If you suffer from irritating ulcers or bleeding gums, it could be your body giving you signs that something’s not quite right. Oral Health Expert and Gum Specialist Dr Reena Wadi, Founder of RW Perio, has the lowdown on the signs that can indicate other health conditions.
Redness around the mouth
Redness or inflammation around the corners of the mouth with or without skin breakdown and crusting can be symptomless, itchy or painful. This commonly affects the elderly, although it is thought that in about 25 per cent of people, an iron or vitamin B deficiency is involved. Chronic iron deficiency can also cause a red tongue.
Bleeding gums are not normal—it is a way of your body telling you that something isn’t quite right and shouldn’t be ignored. After all, you wouldn’t ignore bleeding from another part of the body. Bleeding gums after brushing or flossing is usually the first sign of gum disease, also known as periodontal disease or periodontitis. Periodontitis is the most common chronic inflammatory disease in humans but unfortunately amongst the least acknowledged. The mouth is connected with the rest of the body, and there is now lots of evidence which suggests links between gum disease and health conditions such as diabetes, heart disease and kidney disease. Very rarely, sudden and profuse bleeding gums can be a sign of a more serious disease such as leukaemia.
Medication often taken for high blood pressure, epilepsy or after a transplant can cause the gums to overgrow in the presence of plaque. Often it’s possible for your dentist or gum specialist to liaise with your GP to substitute the medication to something which doesn’t have such an unpleasant side effect. It’s important to address this as overgrown gums are difficult to clean, and will increase your risk of gum disease.
Gum colour varies from person to person and pigmentation is usually racial, a bit like freckles on the skin. However, there are two health conditions where pigmentation of the gums is a key sign: Addison’s disease is a disorder which stops the adrenal glands from producing enough hormones and as this disease progresses, a person may experience pigmentation or darkening of the gums, while Peutz-Jeghers syndrome is a genetic condition that can increase the risk of developing polyps or cancer. One of the early symptoms is the appearance of dark blue or dark brown freckles which can appear on the mouth, as well as on the skin of the fingers and toes.
Stress has a big impact on the body and doesn’t miss out the mouth. Tooth-grinding, which can lead to worn down flat teeth, is often related to stress or anxiety. Most teeth grinders aren't aware they're doing it, often while sleeping, concentrating or under stress. Flat teeth are also often associated with headaches and jaw pain. If you are grinding in the night, your dentist can make you a mouthguard to help reduce this or at least prevent damage.
Translucent, shiny teeth are usually due to ‘dental erosion’, caused by acid wearing away the enamel part of the tooth. Teeth can also start to chip and look more yellow. The acid can be from the diet or internal acid from the stomach due to acid reflux—your stomach produces natural acids that help your body digest food. Sometimes, these acids travel up the throat and into the mouth, especially after a large meal. Ordinarily, our saliva rebalances the acid levels in our mouth, but for those who suffer from gastroesophageal reflux, also known as acid reflux or GERD, gastric acids reach the mouth throughout the day. About 5 to 10 per cent of people with GERD develop Barrett's oesophagus, which is where stomach acid causes precancerous changes in cells. The good news is that only one per cent of people with Barrett's oesophagus will get oesophageal cancer. Doctors can remove the abnormal cells when they diagnose you early on.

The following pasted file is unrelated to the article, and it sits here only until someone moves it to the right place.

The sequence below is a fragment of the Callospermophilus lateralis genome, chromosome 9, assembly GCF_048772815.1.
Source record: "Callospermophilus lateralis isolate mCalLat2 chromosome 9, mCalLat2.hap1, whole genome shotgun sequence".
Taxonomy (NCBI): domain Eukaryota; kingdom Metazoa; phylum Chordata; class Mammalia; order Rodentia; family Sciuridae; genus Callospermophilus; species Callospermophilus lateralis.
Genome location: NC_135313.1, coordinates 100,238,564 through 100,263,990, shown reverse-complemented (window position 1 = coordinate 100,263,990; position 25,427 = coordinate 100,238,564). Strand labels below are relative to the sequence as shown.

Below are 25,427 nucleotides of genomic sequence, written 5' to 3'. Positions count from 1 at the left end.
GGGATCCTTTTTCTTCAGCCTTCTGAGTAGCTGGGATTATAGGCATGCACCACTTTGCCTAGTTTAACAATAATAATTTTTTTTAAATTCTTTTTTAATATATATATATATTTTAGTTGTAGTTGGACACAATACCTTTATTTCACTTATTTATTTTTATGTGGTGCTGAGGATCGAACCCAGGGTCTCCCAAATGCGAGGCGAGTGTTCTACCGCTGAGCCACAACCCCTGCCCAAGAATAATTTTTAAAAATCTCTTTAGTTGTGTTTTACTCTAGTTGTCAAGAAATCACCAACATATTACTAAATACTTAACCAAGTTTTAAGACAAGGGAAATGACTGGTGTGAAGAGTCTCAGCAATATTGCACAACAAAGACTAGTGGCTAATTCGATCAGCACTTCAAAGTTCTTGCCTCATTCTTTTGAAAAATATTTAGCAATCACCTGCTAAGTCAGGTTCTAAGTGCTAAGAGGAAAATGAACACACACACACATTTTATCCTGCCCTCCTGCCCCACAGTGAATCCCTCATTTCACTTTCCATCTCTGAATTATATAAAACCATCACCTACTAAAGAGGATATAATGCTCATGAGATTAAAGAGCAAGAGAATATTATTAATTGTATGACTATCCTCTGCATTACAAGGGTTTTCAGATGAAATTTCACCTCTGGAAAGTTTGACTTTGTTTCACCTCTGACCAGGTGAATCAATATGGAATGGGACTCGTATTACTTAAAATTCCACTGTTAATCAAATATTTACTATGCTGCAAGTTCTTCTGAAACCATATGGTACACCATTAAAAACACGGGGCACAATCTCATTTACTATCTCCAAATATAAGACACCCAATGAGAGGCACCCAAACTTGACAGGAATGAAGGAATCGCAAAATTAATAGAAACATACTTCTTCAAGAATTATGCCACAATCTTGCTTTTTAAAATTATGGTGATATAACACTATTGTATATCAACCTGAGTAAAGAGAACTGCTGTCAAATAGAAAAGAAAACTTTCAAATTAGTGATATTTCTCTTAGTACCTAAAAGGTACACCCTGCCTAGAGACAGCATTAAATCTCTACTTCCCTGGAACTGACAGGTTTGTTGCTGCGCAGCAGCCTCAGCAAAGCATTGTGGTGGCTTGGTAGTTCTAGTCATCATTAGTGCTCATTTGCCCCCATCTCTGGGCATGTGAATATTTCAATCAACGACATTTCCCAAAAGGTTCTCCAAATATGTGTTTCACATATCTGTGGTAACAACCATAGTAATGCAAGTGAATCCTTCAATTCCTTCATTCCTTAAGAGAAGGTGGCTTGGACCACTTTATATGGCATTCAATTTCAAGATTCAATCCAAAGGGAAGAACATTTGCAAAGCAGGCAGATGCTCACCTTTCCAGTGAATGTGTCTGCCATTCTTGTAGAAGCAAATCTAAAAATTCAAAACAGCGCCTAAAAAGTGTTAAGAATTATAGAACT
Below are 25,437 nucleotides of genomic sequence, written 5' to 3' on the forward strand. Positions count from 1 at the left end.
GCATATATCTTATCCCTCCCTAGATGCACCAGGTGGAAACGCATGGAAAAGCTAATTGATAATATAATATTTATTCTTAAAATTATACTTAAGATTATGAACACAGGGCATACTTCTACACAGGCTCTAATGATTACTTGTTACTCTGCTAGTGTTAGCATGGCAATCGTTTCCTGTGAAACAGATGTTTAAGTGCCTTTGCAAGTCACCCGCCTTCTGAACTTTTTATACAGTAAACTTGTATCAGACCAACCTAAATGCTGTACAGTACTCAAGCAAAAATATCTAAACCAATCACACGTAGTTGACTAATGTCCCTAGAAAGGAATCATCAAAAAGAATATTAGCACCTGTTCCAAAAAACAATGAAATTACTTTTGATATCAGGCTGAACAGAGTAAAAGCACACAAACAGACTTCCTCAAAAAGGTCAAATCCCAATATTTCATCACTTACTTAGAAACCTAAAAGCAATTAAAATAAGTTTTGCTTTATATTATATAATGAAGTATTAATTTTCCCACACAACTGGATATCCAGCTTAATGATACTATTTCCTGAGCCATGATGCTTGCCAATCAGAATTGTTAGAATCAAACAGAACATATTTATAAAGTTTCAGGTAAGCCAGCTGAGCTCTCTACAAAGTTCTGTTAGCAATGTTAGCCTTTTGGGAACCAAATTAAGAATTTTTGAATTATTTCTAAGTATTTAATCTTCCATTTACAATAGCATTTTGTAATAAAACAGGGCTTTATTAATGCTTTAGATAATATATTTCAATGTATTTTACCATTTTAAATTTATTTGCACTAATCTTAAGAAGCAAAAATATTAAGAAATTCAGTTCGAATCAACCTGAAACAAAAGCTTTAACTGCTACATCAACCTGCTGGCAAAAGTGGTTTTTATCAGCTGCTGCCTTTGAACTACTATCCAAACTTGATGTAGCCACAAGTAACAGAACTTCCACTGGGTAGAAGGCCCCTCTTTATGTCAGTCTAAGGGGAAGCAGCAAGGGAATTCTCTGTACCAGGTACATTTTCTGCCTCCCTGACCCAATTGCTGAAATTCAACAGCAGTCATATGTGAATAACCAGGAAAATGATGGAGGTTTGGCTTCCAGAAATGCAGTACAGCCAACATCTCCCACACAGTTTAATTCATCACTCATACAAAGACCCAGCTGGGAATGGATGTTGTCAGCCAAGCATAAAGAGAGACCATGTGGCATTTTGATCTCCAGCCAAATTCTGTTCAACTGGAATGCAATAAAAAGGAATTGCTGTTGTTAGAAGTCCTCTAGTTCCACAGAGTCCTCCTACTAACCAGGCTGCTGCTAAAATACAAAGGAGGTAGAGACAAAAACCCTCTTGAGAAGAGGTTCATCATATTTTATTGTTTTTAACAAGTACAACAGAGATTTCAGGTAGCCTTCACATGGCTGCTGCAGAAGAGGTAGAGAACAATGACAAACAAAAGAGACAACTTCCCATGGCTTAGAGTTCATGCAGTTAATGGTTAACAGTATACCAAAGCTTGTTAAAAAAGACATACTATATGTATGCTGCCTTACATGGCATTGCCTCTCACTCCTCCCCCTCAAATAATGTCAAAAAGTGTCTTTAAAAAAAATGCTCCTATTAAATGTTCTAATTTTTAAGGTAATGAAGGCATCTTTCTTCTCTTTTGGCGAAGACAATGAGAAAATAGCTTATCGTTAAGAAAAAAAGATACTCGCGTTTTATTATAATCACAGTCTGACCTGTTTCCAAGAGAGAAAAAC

Mouth ulcers are painful, swollen sores that that can be white, red, yellow or grey in colour. Stress and anxiety are a common trigger. Mouth ulcers can sometimes be caused by certain medical conditions, such as viral infections (including the cold sore virus), vitamin B12 or iron deficiency, Crohn’s disease, Coeliac disease, a weakened immune system (e.g due to HIV/AIDS or lupus) and Behçet’s disease.
White patches in the mouth are usually harmless and can be as a result of smoking, local irritants or oral thrush. However, on rare occasions, these white patches may be a sign of HIV or cancer.
Bad breath, or halitosis, affects one third of the population and concerns about halitosis are estimated to be the third most frequent reason for seeking dental care. The two most common causes are a tongue coating and gum disease. However, sometimes halitosis may originate from other parts of the body and may be a sign of another disease: a sweet, fruity odour can be a sign of ketoacidosis, an acute complication of diabetes, a fishy smell
may indicate kidney disease, an acidic smell
can be a sign of asthma or cystic fibrosis, a scent of ammonia
can indicate kidney problems and a sweet, musty odour
may signal liver cirrhosis.
The main cause of dry mouth is dehydration. There are many different opinions on how much water you should be drinking—health authorities recommend around two litres a day. Another common reason is due to side effects from medications. Sometimes a dry mouth that doesn't go away may be caused by a condition like diabetes or Sjögren's syndrome.